Maybe director Baillie Walsh could get a job as a diplomat. After all, his resume’ includes the Oasis documentary “Lord Don’t Slow Me Down,” where he managed to keep the often feuding Gallagher brothers fairly civil. He was also good enough to employ Daniel Craig in between Bond gigs, featuring him in “Flashbacks of a Fool,” his first fictional feature that he both wrote and directed. He has directed videos for such bands as Massive Attack and INXS. This week see’s the premiere of his new documentary, “Springsteen and I,” a look at the love affair between the Boss and his fans. How diplomatic is he? I was so engrossed in the last minute plans of my wife’s surprise 50th Birthday Party that when he called me for this interview (one I had set up a week before) I was totally unprepared. Undaunted, he agreed to call me a few days later, when he was on “his” time. Diplomatic and incredibly nice.
Mike Smith: What inspired you to do this project?
Baillie Walsh: I wish I could say it was my idea but actually I was asked by RSA Films (Ridley Scott’s Production Company) to do it. I was very excited about the concept of it and I thought it was a perfect idea for Bruce Springsteen and his fans. Actually I couldn’t resist it.
MS: When you approached Bruce was he keen to the idea as well?
BW: Absolutely. I mean we obviously needed Bruce’s approval to get the film made because I knew we would need archive footage and Bruce’s music to make the film possible. So I went to Bruce and Jon Landau (Springsteen’s longtime producer) and had a meeting with them. And it was very quick. They immediately realized that the idea was perfect for Bruce and they gave us permission to do it. And they gave us access to the archives and access to his music. They gave us the complete freedom to make the film we wanted to make. There was no editorial control. So it was an incredible experience for me. I feel very lucky to have been able to do it.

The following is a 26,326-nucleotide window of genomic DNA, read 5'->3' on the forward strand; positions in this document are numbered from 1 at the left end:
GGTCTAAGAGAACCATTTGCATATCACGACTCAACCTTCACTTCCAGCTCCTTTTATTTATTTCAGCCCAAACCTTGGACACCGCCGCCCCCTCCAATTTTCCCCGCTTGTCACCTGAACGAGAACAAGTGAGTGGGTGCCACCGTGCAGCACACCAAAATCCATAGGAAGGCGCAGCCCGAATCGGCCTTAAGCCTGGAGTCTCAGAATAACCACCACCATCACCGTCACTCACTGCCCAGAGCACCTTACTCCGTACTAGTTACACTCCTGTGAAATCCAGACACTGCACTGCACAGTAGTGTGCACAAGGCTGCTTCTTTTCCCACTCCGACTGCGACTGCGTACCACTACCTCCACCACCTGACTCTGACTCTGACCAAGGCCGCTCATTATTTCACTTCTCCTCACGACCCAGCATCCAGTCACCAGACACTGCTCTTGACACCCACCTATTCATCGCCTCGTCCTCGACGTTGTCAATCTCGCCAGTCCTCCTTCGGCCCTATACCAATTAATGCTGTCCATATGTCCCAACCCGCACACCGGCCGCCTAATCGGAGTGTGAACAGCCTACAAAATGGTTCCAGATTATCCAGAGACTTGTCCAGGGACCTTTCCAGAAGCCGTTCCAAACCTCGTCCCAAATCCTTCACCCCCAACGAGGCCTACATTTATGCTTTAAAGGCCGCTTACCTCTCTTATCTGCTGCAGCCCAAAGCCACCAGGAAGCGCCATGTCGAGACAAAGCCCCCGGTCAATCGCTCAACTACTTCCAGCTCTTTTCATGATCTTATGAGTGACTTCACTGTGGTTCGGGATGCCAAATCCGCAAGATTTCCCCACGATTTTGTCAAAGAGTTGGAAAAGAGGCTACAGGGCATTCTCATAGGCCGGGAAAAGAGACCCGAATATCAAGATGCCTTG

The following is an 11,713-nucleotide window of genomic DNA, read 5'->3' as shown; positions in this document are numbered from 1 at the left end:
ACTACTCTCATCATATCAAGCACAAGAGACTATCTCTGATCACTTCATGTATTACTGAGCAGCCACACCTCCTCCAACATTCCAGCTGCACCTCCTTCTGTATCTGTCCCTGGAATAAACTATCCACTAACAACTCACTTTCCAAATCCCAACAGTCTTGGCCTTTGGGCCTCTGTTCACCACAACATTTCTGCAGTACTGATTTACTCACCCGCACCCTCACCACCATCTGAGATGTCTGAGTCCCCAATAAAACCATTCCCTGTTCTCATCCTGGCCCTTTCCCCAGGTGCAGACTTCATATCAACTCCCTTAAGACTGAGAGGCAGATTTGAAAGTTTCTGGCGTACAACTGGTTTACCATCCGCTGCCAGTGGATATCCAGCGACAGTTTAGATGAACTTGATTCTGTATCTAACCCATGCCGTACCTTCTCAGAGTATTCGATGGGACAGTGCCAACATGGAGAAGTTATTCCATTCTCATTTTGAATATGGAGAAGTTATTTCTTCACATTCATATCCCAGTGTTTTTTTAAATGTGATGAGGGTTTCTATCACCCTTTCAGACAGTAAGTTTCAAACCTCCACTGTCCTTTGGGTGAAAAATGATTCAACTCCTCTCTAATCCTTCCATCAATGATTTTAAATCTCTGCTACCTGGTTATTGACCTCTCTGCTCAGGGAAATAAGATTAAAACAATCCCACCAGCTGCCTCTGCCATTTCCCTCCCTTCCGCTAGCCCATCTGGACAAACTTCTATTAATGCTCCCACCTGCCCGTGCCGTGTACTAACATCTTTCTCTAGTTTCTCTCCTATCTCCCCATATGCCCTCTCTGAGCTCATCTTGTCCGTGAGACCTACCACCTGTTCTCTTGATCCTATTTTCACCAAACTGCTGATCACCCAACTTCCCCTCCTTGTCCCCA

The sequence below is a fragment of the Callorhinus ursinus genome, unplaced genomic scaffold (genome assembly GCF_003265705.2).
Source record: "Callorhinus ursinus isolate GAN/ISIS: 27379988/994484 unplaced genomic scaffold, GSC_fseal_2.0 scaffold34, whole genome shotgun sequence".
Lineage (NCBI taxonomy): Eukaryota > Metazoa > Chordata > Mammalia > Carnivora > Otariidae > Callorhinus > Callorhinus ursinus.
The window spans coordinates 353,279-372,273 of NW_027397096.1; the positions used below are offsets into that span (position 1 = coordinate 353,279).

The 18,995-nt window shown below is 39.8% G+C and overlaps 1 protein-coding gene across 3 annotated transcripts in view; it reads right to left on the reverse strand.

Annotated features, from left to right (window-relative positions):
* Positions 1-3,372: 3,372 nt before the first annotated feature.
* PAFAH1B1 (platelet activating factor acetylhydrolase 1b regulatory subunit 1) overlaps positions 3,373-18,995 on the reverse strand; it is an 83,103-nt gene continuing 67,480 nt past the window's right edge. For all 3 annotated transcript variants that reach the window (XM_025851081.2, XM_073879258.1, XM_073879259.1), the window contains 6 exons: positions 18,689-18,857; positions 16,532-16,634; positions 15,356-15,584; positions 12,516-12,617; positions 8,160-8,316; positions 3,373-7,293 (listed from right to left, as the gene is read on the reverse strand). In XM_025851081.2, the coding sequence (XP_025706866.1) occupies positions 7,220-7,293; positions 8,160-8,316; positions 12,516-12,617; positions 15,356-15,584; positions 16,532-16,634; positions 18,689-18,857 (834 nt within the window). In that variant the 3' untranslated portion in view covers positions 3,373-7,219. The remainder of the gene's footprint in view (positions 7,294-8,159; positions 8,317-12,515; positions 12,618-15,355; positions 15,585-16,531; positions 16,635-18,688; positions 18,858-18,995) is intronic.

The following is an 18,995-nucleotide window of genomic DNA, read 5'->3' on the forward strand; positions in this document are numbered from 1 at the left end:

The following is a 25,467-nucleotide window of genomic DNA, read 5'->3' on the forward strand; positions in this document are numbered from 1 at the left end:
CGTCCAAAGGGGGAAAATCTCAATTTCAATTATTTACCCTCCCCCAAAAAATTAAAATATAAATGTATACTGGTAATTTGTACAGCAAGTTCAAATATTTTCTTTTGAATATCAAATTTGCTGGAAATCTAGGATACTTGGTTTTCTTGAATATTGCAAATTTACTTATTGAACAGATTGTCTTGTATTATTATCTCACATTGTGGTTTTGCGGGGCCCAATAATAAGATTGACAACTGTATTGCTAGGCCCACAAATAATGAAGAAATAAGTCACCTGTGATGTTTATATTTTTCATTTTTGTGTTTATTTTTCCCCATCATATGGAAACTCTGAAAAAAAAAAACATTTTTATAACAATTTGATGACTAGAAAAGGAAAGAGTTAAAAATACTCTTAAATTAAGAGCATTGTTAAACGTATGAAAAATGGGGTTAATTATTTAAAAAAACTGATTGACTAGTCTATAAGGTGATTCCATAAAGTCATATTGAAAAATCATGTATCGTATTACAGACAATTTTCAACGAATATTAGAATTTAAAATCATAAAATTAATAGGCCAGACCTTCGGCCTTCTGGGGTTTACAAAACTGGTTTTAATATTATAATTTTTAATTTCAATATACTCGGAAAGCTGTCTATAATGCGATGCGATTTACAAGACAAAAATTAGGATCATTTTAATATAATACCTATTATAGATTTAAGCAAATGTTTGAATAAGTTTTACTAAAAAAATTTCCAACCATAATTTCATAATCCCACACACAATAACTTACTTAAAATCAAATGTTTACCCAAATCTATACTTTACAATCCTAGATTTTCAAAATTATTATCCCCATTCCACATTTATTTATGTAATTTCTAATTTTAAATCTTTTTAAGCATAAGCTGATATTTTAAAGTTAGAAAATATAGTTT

MS: A lot of your earlier work was in music videos, including INXS and the Oasis documentary “Lord Don’t Slow Me Down.” Do you think that experience made you the right person for this project in Springsteen’s mind?
BW: Yes. I’m sure the facts that I had both a music background and a documentary background were part of the reason I was asked to do it.
MS: You gave Daniel Craig his best role between Bond gigs when he starred in your first fictional feature, “Flashbacks of a Fool.” Do you plan to continue on the documentary side or do you want to concentrate more on fictional features?
BW: I love being able to really mix it up. Obviously I have to say that making a feature film that you’ve written is one of the great, extraordinary experiences in life. To be given the opportunity…and the finances…to be able to do that. I would love to be able to do that again. But I also really, really enjoy making documentaries. I really do. And this one was done in such a modern and interesting way…I really loved the approach and the idea. What excited me about it most was that I had never seen this film before…I didn’t know what the film could be. And to go into a project with fear, because you have no idea how it’s going to be, that is the most exciting way to work.
MS: What are you planning now?
BW: You know what I’m going to do now? I’m going to go on holiday! I’m going fishing, Michael.
MS: Don’t go to far.
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